Are There Still Wild Horses in America

 I noticed several years between them

on the veranda. I wished them happy weather

but there was nothing I could do about the weather

and we all knew that. It is hard to believe one’s faith

some days: the party record you play at a funeral.

Some days we deem palm readers the least fraudulent

among us in their need to hold a hand, any hand at all.

And I suppose they were happy.

And then one day they were napping,

and then they were walking their dog

to its grave, and then they were in separate

rooms, and then they made desperate love,

and then they were normal, and I suppose

then one day they weren’t anymore.


Intermezzo in A Major

 Now I know the light in Vienna as one sings

coming towards me


I know worn-down houses

in the gutted industrial     in the decapitated


envelope     morning rages

from your clavicle


In my pocket     a threshold

In my gas tank   black rain


What a man in crisis

Christ is           a boy in London hidden

in the single white room

of his mother                     As I have at times


On these streets


Run the pianist down

The light in Vienna pulls at its blouse

There you are              also pulling


You are also in Auckland as I build my boat slowly


I am only a window     Do you see all the houses

Do you see     the man you love?

I refuse to live


A life in which I don’t get carried away

and often     A broken window cannot close

Now I know not         a mountain

to drive towards


I am so lost

to be American


Not that anything is or ever can be     even from over

wherever I am

the light in Vienna


We spoke up               new to feeling new


And also I am fragile


The evening years from this one

in a drifted café


I’ll hear Brahms

and there you are        with me


Clara how far

can your hands stretch?
At least across an ocean


Like most I know worth knowing

I need to quit drinking,

as every time I drink I fall in love,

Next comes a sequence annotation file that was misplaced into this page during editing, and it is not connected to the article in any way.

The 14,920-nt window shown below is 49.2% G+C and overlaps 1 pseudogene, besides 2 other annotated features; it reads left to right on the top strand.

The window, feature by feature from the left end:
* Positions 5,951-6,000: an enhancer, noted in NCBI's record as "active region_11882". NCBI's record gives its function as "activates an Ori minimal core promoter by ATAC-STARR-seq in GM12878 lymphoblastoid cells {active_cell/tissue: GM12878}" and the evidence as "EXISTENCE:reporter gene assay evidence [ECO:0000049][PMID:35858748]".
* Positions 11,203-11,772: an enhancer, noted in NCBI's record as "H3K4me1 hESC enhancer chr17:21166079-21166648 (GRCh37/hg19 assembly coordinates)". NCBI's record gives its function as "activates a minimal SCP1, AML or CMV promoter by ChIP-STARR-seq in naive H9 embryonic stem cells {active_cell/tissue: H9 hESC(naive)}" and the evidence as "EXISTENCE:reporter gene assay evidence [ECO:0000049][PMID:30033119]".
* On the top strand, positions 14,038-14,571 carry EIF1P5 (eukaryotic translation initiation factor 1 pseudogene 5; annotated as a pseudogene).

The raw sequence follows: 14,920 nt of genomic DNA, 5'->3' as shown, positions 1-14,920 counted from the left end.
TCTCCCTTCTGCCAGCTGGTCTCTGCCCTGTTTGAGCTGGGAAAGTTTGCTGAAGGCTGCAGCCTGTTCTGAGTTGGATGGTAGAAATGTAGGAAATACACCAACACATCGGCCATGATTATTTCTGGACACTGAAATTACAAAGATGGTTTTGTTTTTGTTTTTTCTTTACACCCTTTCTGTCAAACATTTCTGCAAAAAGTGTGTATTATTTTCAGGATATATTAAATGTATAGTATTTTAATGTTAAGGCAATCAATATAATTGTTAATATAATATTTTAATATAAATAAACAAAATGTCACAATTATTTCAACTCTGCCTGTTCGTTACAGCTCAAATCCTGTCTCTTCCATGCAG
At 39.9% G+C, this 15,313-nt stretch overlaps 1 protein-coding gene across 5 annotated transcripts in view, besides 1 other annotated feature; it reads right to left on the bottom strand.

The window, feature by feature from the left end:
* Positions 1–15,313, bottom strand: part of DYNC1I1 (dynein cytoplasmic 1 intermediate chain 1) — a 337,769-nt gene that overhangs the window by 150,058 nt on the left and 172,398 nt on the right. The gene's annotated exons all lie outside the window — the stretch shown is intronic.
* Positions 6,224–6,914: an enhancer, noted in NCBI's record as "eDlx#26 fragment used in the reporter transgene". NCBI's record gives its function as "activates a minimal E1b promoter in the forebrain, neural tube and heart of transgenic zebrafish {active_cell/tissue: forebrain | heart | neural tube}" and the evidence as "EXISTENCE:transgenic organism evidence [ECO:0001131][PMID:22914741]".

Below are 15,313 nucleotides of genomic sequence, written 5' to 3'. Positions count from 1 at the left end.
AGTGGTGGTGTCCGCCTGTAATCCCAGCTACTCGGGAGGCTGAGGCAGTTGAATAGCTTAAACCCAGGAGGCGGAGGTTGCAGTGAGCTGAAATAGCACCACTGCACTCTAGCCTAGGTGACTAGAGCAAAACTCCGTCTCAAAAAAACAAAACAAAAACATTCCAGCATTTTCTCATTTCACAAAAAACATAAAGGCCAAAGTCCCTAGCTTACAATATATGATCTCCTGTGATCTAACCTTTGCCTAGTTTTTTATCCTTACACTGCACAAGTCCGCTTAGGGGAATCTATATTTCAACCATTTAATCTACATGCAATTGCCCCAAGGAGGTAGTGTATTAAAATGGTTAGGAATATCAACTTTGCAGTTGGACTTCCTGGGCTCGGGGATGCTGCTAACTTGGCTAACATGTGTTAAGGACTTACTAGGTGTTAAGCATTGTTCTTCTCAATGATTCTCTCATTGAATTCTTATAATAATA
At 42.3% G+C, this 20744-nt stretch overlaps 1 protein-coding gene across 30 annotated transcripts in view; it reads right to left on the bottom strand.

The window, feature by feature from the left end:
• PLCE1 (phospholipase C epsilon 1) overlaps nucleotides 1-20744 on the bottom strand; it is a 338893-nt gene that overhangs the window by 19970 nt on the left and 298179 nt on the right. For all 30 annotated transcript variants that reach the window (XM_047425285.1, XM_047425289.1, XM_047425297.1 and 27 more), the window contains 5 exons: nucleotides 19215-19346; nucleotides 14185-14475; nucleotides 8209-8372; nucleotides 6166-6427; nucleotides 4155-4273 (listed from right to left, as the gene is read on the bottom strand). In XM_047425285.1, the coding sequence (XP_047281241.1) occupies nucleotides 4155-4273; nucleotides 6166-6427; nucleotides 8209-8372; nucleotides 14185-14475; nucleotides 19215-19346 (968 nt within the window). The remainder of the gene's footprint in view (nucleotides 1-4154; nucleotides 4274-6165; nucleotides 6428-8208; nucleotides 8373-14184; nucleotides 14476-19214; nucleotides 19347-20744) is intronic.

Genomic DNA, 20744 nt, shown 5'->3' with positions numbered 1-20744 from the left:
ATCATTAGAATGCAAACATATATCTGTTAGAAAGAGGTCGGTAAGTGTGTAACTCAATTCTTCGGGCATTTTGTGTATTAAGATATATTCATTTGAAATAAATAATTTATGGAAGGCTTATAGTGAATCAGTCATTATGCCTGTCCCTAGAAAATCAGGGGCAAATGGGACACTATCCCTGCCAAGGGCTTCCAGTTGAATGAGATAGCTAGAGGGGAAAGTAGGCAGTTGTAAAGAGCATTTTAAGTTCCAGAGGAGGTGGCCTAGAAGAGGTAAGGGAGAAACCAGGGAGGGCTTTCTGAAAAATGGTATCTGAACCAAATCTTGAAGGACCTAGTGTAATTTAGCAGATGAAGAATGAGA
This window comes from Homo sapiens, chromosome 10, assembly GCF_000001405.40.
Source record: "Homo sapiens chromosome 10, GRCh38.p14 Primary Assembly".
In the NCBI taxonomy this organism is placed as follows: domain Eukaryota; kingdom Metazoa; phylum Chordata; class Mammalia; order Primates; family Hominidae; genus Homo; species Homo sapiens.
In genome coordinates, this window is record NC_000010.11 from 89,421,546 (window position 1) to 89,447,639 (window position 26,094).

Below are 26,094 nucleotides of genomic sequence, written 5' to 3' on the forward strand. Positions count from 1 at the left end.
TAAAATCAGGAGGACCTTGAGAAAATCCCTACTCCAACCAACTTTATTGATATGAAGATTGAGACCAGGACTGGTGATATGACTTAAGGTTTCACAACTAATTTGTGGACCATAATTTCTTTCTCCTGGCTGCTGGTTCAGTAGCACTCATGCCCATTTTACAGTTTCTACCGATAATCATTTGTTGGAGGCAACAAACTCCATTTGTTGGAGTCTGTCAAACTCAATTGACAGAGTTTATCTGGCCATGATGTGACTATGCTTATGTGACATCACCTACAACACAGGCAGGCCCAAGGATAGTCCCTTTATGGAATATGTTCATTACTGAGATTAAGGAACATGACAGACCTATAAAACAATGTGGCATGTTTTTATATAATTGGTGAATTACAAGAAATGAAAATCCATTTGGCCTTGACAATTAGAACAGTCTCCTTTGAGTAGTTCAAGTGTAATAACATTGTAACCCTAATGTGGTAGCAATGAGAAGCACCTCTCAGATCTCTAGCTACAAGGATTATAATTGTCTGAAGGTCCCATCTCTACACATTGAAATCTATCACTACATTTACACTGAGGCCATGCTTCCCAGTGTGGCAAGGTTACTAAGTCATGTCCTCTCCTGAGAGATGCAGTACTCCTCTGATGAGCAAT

and every time I fall in love

doors come off their hinges

signs come off their posts and posts

come out the ground, half

the varsity football team with bats

and crowbars and the mailboxes too

find their way to the fire

refusing to burn

as sometimes love will

drive you out into fields

in backs of pickups with all

the fucking stars clichéd

against night and you drift

on your back treading slowly

out in lake light

trying not to be seen

trying not to think

at the ways they refuse to lie

still as sometimes love will

float and sometimes love will

sing through the bottom

of the staff, stumble out

onto a balcony of birds

where the only part better

than the fall is the fall

after that and after that you get up

you get up and get it over


Bradley Harrison is a graduate of the Michener Center for Writers and a PhD student at the University of Missouri. His work can be found in New American WritingFugueNew Orleans ReviewForklift OhioBest New Poets 2012 and elsewhere. His chapbook, Diorama of a People, Burning is available from Ricochet Editions (2012).

Bradley Harrison grew up in small town Iowa and is a graduate of Truman State University. Currently a Michener Fellow at the University of Texas in Austin, his work can be found in Gulf Coast, CutBank, The Los Angeles Review, Hunger Mountain, New Orleans Review and other journals. His chapbook Diorama of a People, Burning is forthcoming from Ricochet Editions (Fall 2012).